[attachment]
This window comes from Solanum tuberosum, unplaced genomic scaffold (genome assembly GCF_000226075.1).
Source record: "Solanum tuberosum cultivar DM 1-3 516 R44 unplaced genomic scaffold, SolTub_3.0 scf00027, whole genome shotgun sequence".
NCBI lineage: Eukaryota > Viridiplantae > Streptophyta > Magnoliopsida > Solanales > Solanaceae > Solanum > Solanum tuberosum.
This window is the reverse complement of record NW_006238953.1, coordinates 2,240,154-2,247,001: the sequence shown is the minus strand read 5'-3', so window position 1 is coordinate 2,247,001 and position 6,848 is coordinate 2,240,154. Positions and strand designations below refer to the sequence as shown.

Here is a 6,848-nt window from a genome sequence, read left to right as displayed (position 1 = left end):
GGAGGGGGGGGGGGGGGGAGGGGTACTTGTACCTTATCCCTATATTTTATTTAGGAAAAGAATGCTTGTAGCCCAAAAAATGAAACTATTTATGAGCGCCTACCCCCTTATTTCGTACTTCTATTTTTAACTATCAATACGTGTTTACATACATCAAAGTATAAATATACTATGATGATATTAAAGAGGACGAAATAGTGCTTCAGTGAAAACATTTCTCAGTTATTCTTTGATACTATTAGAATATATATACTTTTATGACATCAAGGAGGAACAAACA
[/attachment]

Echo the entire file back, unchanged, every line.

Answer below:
This window comes from Solanum tuberosum, unplaced genomic scaffold (genome assembly GCF_000226075.1).
Source record: "Solanum tuberosum cultivar DM 1-3 516 R44 unplaced genomic scaffold, SolTub_3.0 scf00027, whole genome shotgun sequence".
NCBI lineage: Eukaryota > Viridiplantae > Streptophyta > Magnoliopsida > Solanales > Solanaceae > Solanum > Solanum tuberosum.
This window is the reverse complement of record NW_006238953.1, coordinates 2,240,154-2,247,001: the sequence shown is the minus strand read 5'-3', so window position 1 is coordinate 2,247,001 and position 6,848 is coordinate 2,240,154. Positions and strand designations below refer to the sequence as shown.

Here is a 6,848-nt window from a genome sequence, read left to right as displayed (position 1 = left end):
GGAGGGGGGGGGGGGGGGAGGGGTACTTGTACCTTATCCCTATATTTTATTTAGGAAAAGAATGCTTGTAGCCCAAAAAATGAAACTATTTATGAGCGCCTACCCCCTTATTTCGTACTTCTATTTTTAACTATCAATACGTGTTTACATACATCAAAGTATAAATATACTATGATGATATTAAAGAGGACGAAATAGTGCTTCAGTGAAAACATTTCTCAGTTATTCTTTGATACTATTAGAATATATATACTTTTATGACATCAAGGAGGAACAAACA